In the very short (and mild) winter here in FLA I have to run an inline heater
 

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wow! can you add something about your experience with dealing with the used oil, your sources, if its messy, what you do to keep it from being to messy, etc.

cheers!

p.s. love your boat project site. i have a sailboat running on biodiesel also - think i'll add it to my profile
 

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Discussion Starter #10
Jason,

How do you filter the VO? I was thinking of making a rig with a self-priming 12v pump, a water seperator/filter, and of course hose with an intake tube and screen attached to the end. I could transfer the VO to a temporary tank for better filtration in the garage later.
 

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WVO power!

its a bit messy when you suck it out of the collection tank outside restaurants, which I do from time to time but I have an old ford pickup with a flat bed and a couple 55Gal drums mounted to it.. so i dont really care if I drip a bit of grease all over it.. However the majority of the oil I use is via a systemI have setup with a local chinese restaurant where they drain the used cooking oil into the containers the new oil comes in, then when they refill, they save the containers for the next oil change, fill them up and then they call me and I pick them up.. they are pretty nice ( the containers) .. 5 Gal pails with screw on lids and carry handles. With this method you could pick them up in the nicest of cars in the trunk.. (maybe a bit of plastic tarp down first, just in case)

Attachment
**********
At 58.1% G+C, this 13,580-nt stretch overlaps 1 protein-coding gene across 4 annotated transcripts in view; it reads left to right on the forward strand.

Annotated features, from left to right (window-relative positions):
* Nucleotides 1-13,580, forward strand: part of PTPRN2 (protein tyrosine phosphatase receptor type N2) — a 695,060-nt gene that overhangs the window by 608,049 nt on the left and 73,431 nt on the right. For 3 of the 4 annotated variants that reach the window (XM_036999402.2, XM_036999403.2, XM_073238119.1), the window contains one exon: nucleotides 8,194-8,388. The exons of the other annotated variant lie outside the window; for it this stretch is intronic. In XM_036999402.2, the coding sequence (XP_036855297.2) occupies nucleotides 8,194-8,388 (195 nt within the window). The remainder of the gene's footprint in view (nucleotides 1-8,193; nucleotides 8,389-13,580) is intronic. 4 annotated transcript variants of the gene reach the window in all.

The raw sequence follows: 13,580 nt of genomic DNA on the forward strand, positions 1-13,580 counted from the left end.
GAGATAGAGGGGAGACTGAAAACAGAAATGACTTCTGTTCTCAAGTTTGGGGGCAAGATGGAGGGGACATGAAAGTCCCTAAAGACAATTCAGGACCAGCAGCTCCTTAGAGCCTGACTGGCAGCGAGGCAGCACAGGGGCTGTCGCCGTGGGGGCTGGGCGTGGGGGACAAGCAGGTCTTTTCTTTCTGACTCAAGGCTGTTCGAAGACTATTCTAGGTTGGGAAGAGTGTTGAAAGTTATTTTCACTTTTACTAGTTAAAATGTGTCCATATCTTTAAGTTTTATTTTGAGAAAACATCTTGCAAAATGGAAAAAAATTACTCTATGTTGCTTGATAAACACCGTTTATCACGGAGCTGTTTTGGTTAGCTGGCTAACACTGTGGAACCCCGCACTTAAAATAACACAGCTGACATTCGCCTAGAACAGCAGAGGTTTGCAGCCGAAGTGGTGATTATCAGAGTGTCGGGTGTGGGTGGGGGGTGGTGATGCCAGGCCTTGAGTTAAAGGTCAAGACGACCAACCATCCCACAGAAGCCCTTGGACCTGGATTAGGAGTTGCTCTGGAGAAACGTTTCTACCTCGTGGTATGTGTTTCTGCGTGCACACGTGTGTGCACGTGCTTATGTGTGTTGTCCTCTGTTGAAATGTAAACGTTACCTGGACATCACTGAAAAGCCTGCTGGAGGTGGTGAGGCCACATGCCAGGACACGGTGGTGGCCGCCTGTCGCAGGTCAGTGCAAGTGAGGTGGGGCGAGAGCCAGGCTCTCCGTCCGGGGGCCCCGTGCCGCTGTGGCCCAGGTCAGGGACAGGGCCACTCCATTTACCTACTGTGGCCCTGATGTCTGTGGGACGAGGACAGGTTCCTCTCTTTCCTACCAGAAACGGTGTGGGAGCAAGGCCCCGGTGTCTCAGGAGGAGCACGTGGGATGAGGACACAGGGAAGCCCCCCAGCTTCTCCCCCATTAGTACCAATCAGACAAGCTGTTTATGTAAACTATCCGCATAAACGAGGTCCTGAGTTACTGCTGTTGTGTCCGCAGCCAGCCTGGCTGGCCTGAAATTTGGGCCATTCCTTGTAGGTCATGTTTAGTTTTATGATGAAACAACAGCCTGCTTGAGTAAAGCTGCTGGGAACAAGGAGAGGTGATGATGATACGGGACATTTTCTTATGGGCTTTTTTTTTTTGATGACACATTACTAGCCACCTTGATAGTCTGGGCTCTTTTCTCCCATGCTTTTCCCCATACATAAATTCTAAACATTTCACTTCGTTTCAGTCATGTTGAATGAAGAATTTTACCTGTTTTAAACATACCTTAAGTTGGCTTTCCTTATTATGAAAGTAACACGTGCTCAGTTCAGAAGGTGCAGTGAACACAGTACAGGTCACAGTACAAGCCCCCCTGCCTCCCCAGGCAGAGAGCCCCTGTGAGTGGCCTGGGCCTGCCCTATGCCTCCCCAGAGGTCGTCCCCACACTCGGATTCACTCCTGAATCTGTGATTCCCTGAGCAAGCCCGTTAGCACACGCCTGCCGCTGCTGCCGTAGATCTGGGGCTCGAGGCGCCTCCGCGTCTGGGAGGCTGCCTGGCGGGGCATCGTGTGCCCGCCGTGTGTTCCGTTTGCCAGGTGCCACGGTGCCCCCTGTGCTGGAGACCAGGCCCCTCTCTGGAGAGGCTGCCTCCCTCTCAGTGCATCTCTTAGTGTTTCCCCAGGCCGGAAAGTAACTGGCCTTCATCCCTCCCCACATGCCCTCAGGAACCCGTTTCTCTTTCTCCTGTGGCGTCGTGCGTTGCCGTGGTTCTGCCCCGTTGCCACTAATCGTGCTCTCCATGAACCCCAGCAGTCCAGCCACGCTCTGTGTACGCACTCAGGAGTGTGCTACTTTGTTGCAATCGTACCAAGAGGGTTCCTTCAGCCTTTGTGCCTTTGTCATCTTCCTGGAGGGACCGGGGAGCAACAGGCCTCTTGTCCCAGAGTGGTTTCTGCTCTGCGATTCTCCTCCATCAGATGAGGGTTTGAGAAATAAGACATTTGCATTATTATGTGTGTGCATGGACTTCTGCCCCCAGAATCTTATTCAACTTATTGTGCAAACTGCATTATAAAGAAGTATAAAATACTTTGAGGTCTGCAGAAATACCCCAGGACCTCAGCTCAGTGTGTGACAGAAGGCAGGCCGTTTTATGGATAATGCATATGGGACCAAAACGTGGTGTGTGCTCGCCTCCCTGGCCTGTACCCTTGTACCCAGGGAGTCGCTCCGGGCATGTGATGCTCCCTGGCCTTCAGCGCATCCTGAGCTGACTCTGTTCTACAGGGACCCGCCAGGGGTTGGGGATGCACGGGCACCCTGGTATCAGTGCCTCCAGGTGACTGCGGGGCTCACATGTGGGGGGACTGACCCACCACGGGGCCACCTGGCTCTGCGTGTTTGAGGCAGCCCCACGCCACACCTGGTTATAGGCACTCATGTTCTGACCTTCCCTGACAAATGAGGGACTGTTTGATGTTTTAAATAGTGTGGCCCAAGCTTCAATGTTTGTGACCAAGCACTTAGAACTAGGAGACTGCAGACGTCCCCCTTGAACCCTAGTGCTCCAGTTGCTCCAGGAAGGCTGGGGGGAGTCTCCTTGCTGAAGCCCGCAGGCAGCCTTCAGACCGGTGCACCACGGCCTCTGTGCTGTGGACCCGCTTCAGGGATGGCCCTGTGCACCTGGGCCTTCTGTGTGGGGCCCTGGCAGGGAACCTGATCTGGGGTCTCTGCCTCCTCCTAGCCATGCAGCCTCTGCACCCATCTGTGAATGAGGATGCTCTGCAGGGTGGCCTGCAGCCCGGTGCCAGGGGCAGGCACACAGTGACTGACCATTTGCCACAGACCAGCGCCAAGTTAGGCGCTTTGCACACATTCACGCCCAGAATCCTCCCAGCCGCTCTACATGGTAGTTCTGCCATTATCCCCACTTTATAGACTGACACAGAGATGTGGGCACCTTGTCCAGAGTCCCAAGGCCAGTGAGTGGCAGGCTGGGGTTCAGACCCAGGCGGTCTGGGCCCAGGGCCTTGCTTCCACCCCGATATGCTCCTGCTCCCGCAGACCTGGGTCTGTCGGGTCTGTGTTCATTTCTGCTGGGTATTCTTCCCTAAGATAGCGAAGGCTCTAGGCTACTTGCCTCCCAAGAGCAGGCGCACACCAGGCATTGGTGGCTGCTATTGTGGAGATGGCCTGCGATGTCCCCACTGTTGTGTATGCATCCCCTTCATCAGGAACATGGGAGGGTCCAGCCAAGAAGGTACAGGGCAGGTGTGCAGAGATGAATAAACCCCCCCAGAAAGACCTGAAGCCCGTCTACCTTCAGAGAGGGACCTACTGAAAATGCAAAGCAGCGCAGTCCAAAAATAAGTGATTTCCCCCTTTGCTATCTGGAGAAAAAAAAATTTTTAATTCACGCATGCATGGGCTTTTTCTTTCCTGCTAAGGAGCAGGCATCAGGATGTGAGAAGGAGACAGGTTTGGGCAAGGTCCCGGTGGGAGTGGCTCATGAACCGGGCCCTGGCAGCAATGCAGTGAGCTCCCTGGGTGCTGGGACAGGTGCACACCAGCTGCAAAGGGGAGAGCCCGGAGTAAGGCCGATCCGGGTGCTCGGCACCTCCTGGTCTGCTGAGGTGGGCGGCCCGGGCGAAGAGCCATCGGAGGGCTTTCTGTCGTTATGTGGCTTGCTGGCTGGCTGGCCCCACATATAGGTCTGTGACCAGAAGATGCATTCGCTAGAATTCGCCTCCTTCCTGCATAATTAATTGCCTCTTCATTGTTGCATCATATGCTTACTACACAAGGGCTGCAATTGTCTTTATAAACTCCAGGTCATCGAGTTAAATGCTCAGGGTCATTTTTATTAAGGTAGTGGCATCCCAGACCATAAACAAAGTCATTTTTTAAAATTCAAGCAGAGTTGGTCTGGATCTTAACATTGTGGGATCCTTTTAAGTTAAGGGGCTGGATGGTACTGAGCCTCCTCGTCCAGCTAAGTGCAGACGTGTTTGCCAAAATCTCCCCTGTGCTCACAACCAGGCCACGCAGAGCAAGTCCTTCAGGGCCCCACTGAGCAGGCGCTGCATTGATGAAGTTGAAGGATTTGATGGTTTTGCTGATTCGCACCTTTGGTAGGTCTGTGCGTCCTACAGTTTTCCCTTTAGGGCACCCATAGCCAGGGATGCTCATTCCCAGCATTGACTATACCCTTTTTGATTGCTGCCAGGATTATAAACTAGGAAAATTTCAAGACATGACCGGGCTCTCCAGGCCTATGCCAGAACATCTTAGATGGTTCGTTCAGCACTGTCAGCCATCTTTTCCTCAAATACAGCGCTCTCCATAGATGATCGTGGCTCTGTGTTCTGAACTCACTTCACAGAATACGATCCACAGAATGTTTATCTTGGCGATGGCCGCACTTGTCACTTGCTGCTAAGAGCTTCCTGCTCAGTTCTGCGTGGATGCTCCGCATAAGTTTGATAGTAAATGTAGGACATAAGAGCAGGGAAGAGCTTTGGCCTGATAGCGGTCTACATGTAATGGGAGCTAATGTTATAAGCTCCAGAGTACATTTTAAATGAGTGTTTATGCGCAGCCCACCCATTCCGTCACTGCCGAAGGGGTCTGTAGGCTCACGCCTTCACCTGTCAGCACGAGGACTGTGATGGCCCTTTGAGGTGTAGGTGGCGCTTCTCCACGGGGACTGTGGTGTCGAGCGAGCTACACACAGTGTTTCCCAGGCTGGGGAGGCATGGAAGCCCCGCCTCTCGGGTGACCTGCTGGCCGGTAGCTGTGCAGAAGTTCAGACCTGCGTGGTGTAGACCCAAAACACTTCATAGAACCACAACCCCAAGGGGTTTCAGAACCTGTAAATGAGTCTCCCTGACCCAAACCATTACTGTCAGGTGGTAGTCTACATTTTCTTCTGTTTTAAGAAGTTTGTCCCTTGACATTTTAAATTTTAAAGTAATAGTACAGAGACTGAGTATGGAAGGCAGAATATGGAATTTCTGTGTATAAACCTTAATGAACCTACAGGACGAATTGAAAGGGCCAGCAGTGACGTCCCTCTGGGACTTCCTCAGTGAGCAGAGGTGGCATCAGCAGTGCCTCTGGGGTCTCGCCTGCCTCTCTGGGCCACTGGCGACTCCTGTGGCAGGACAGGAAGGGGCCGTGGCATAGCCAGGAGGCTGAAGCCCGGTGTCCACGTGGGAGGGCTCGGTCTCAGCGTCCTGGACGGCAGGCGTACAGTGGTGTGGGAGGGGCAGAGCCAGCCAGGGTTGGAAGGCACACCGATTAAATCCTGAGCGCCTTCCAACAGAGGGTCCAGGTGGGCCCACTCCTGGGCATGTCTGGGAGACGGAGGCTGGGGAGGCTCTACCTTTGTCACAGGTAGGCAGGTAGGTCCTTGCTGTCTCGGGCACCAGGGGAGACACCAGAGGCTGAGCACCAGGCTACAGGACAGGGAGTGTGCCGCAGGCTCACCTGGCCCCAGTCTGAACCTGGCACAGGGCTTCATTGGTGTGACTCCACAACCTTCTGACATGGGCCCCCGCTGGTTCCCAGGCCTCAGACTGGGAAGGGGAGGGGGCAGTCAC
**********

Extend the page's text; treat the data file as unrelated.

but for my pickup and filtering mechanisim, I use marine baitwell pumps (the four piston chamber variety) they are self priming, fairly powerful, and the grease does not bother them too much. I pump/pour the raw oil into the first of three drums, thru a stack of fine screen to get the big chunky bits, then pump into the second drum thru 30 micron racors, then into the final drum thru 10 micron racros, and before it goes into the car/boat/tractor/engine driven welder/truck/whatever it goes thru a set of 2 micron racors.


I am currently shopping for a 99 E class turbo diesel or a 96 non-turbo E class to put the wife in..and cannot wait to get rid of the gas sucking 2004 ford..then I will be all diesel ( er WVO.. ) then the collection and processing really starts to pay off..
 

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Discussion Starter #12
That's quite an elaborate setup. I thought 10 microns would be adequate for WVO use. Is this not the case?

I was kinda thinking my truck would be good for all the oil gathering as well, since I only really use it for home cheapo runs.

I hear you on the 210 chassis diesels for the wife. My wife and I were giving serious consideration to this one that Mecedes Benz of Tampa had on e-bay (they might still have it). It was a beautiful black on black '99 in excellent condition and low enough mileage to still qualify for the warranty. You might want to look into it.
 

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I have a 1985 300D with 240,000 miles. The last 3,000 miles have been run on 100% biodiesel. I also have a 1999 E300 with 58,000 miles. The last 1,000 miles have been run on 100% biodiesel. This fuel is wonderful. The only smoke is a little white smoke for 10-15 seconds from the 1985 300D from a cold start. The 1999E300 will not smoke at all. Both cars start quicker using biodiesel. I live in northwest Ohio and I know that I con not use 100% all year round, but plan to use as high of a percentage as possible. The only downside with biodiesel is a very slight power loss. It is hardly noticeable in the 1985, but it is noticeable in the 1999. I highly recommend this fuel.